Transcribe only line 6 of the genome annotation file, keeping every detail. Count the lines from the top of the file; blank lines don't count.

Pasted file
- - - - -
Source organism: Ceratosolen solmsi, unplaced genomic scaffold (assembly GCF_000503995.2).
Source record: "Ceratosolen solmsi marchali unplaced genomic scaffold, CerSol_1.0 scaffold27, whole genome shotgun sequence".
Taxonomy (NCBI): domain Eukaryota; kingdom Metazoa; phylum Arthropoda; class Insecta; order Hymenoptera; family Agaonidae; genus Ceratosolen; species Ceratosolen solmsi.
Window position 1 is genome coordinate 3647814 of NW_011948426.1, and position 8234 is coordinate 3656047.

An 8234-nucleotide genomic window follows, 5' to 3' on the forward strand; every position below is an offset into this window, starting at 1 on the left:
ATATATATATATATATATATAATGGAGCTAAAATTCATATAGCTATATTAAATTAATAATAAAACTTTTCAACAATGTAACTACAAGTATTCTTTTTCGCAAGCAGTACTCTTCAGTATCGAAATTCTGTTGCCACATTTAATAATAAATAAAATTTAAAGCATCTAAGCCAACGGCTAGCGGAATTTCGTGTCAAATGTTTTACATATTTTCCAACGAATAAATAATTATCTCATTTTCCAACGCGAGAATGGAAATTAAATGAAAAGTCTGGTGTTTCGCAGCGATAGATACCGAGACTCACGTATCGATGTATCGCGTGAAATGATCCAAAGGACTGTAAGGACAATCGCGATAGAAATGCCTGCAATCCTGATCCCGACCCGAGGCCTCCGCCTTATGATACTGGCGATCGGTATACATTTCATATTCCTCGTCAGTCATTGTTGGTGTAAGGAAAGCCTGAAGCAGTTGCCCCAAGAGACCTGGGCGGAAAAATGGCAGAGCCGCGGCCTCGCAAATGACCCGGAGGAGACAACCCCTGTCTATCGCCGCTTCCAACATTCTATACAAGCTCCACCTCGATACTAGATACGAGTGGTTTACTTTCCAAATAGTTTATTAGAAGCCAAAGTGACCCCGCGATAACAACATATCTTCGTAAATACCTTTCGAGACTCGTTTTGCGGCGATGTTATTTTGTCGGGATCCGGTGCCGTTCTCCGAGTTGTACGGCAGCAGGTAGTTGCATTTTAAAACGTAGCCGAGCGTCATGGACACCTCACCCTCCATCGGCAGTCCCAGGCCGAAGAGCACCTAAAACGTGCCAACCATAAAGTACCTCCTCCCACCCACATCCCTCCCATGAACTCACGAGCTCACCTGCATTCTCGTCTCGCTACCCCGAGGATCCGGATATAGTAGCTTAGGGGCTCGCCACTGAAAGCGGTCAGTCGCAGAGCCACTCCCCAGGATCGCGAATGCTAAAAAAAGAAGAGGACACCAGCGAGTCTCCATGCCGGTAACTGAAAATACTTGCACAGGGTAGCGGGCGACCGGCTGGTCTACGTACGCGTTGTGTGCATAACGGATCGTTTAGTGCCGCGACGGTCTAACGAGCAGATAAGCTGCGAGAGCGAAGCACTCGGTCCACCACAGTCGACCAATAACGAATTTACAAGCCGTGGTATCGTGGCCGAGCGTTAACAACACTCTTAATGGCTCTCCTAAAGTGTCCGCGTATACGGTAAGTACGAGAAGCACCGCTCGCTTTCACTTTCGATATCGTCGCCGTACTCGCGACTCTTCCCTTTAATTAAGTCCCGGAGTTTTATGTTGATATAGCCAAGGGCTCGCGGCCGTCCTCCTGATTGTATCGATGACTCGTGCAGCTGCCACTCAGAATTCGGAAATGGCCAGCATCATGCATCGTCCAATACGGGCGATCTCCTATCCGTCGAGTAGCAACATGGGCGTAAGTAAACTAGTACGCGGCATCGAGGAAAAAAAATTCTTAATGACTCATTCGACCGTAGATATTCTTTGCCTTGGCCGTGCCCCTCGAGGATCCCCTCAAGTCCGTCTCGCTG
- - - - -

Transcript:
ATATATATATATATATATATAATGGAGCTAAAATTCATATAGCTATATTAAATTAATAATAAAACTTTTCAACAATGTAACTACAAGTATTCTTTTTCGCAAGCAGTACTCTTCAGTATCGAAATTCTGTTGCCACATTTAATAATAAATAAAATTTAAAGCATCTAAGCCAACGGCTAGCGGAATTTCGTGTCAAATGTTTTACATATTTTCCAACGAATAAATAATTATCTCATTTTCCAACGCGAGAATGGAAATTAAATGAAAAGTCTGGTGTTTCGCAGCGATAGATACCGAGACTCACGTATCGATGTATCGCGTGAAATGATCCAAAGGACTGTAAGGACAATCGCGATAGAAATGCCTGCAATCCTGATCCCGACCCGAGGCCTCCGCCTTATGATACTGGCGATCGGTATACATTTCATATTCCTCGTCAGTCATTGTTGGTGTAAGGAAAGCCTGAAGCAGTTGCCCCAAGAGACCTGGGCGGAAAAATGGCAGAGCCGCGGCCTCGCAAATGACCCGGAGGAGACAACCCCTGTCTATCGCCGCTTCCAACATTCTATACAAGCTCCACCTCGATACTAGATACGAGTGGTTTACTTTCCAAATAGTTTATTAGAAGCCAAAGTGACCCCGCGATAACAACATATCTTCGTAAATACCTTTCGAGACTCGTTTTGCGGCGATGTTATTTTGTCGGGATCCGGTGCCGTTCTCCGAGTTGTACGGCAGCAGGTAGTTGCATTTTAAAACGTAGCCGAGCGTCATGGACACCTCACCCTCCATCGGCAGTCCCAGGCCGAAGAGCACCTAAAACGTGCCAACCATAAAGTACCTCCTCCCACCCACATCCCTCCCATGAACTCACGAGCTCACCTGCATTCTCGTCTCGCTACCCCGAGGATCCGGATATAGTAGCTTAGGGGCTCGCCACTGAAAGCGGTCAGTCGCAGAGCCACTCCCCAGGATCGCGAATGCTAAAAAAAGAAGAGGACACCAGCGAGTCTCCATGCCGGTAACTGAAAATACTTGCACAGGGTAGCGGGCGACCGGCTGGTCTACGTACGCGTTGTGTGCATAACGGATCGTTTAGTGCCGCGACGGTCTAACGAGCAGATAAGCTGCGAGAGCGAAGCACTCGGTCCACCACAGTCGACCAATAACGAATTTACAAGCCGTGGTATCGTGGCCGAGCGTTAACAACACTCTTAATGGCTCTCCTAAAGTGTCCGCGTATACGGTAAGTACGAGAAGCACCGCTCGCTTTCACTTTCGATATCGTCGCCGTACTCGCGACTCTTCCCTTTAATTAAGTCCCGGAGTTTTATGTTGATATAGCCAAGGGCTCGCGGCCGTCCTCCTGATTGTATCGATGACTCGTGCAGCTGCCACTCAGAATTCGGAAATGGCCAGCATCATGCATCGTCCAATACGGGCGATCTCCTATCCGTCGAGTAGCAACATGGGCGTAAGTAAACTAGTACGCGGCATCGAGGAAAAAAAATTCTTAATGACTCATTCGACCGTAGATATTCTTTGCCTTGGCCGTGCCCCTCGAGGATCCCCTCAAGTCCGTCTCGCTG